HC Deb 01 March 1955 vol 537 cc1861-2
12. Captain Pilkington

asked the Chancellor of the Exchequer by how much national reserves fell from June, 1951, to June, 1952; and by how much they rose in the next two years.

Mr. R. A. Butler

I presume my hon. and gallant Friend is referring to the gold and dollar reserves, which, as recorded in the latest Balance of Payments White Paper, fell by £779 million between 30th June, 1951, and 30th June, 1952; rose by £243 million between 30th June, 1952, and 30th June, 1953; and rose by £233 million between 30th June, 1953, and 30th June, 1954, that is in the two years to which my hon. and gallant Friend refers.

Captain Pilkington

Does my right hon. Friend agree that it is very misleading for hon. Members opposite to try to make capital out of the fact that in October, 1951, the level of reserves was higher than it is today, whereas in fact they were cascading downwards?

Mr. Gaitskell

Would the Chancellor take the opportunity of correcting the wholly inaccurate statement which he made last Thursday, when he said that reserves fell between June and October, 1951, by £900 million—[Hon. Members: "Dollars."] No, £900 million; it is stated in Hansard—whereas in fact they fell by 600 million dollars, which is a four-fold difference. Would the right hon. Gentleman also confirm that the gold reserves today are below the level at which they were in October, 1951?

Mr. Butler

I was not aware that "pounds" occurred in Hansard, and I think certainly some effort should be made to correct that,* because the figure I had in mind was 900 million dollars.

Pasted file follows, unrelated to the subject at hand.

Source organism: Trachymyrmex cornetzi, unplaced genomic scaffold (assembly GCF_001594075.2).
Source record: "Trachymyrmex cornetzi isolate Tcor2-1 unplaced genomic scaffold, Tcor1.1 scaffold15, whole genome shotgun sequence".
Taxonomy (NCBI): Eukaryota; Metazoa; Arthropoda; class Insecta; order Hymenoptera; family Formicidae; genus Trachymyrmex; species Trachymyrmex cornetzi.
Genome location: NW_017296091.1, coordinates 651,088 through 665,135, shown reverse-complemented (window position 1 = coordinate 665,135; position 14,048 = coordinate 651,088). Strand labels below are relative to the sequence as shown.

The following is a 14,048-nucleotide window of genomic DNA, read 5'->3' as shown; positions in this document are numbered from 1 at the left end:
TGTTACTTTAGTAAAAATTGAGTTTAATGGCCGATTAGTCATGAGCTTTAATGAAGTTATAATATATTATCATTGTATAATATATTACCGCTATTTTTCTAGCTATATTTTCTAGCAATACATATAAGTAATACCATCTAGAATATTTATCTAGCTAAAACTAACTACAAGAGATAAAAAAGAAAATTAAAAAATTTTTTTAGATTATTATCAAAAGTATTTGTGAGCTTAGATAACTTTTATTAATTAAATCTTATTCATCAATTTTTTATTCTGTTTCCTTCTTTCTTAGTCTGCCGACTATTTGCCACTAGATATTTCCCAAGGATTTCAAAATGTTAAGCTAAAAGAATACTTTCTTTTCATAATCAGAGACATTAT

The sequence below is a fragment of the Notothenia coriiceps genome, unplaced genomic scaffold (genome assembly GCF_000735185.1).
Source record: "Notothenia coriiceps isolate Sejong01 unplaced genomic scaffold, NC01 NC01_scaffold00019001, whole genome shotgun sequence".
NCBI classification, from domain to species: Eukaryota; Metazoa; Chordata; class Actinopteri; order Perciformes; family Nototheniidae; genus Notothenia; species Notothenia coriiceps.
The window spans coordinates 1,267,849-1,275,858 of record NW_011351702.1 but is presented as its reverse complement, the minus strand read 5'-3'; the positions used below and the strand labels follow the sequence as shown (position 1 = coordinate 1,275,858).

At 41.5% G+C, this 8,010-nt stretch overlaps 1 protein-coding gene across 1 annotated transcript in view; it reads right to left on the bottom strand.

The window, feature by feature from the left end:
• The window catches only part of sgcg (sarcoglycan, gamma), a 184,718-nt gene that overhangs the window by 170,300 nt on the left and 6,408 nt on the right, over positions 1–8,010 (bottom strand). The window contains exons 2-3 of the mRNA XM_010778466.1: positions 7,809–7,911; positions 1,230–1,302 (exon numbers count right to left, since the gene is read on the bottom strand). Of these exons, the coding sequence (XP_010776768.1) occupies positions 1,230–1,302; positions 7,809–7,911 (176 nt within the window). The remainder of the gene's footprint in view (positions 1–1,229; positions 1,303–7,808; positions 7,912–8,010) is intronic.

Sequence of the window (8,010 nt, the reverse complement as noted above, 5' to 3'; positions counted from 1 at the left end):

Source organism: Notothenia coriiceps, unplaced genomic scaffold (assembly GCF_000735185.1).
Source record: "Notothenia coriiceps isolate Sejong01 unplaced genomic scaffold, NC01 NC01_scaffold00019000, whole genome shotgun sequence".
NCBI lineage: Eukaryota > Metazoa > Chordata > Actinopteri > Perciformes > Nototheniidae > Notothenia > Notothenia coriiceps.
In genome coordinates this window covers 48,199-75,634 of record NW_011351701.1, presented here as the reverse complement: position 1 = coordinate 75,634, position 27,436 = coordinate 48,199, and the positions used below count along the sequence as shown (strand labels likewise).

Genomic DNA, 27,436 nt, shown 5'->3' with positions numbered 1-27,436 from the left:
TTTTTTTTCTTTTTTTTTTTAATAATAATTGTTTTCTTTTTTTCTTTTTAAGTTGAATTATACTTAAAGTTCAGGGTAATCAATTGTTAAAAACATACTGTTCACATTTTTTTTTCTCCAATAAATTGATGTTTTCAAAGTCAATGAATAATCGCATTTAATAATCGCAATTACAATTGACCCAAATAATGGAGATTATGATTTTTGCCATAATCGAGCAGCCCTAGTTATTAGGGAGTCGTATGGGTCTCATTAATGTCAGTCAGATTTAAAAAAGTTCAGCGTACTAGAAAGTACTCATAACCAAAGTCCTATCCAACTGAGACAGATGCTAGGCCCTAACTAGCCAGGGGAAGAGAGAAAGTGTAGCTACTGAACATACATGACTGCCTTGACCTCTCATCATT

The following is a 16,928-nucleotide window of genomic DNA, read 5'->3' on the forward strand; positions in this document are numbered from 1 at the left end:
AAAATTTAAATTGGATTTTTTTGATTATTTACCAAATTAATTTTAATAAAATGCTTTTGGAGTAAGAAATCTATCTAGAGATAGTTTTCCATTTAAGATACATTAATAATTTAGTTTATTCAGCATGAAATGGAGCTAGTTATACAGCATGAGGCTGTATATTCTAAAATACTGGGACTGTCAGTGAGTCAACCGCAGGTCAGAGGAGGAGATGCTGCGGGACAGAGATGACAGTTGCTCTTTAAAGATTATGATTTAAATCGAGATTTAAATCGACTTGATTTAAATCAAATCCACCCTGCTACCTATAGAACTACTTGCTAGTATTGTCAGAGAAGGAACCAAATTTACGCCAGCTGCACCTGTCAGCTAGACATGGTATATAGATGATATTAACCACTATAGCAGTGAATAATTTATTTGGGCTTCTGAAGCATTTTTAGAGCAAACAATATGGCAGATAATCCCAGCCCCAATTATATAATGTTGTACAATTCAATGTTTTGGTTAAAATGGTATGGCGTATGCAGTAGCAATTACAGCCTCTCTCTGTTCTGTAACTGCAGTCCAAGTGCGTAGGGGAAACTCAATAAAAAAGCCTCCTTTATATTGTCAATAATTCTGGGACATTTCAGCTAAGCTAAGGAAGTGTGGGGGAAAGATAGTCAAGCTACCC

Mr. Gaitskell

Six hundred million dollars.

Mr. Butler

In the period which I had in mind, for which the statistics were correct, it was 900 million dollars. I will see to it that an absolutely accurate figure, compared with absolutely accurate dates, is inserted, so that there is no doubt about the manner in which hon. and right hon. Members opposite allowed reserves to fall. In answer to the second part of the right hon. Gentleman's Question, it is true that we have never reached the height which reserves reached in 1951.

Mr. Jay

Would the right hon. Gentleman also say accurately by how much reserves today are lower than they were in June, 1954?

Mr. Butler

In June, 1954? I said that, leaving aside those repayments to the I.M.F. and E.P.U. creditors, which amounted respectively to £40 million and £39 million sterling, the fall has been about 40 million dollars.

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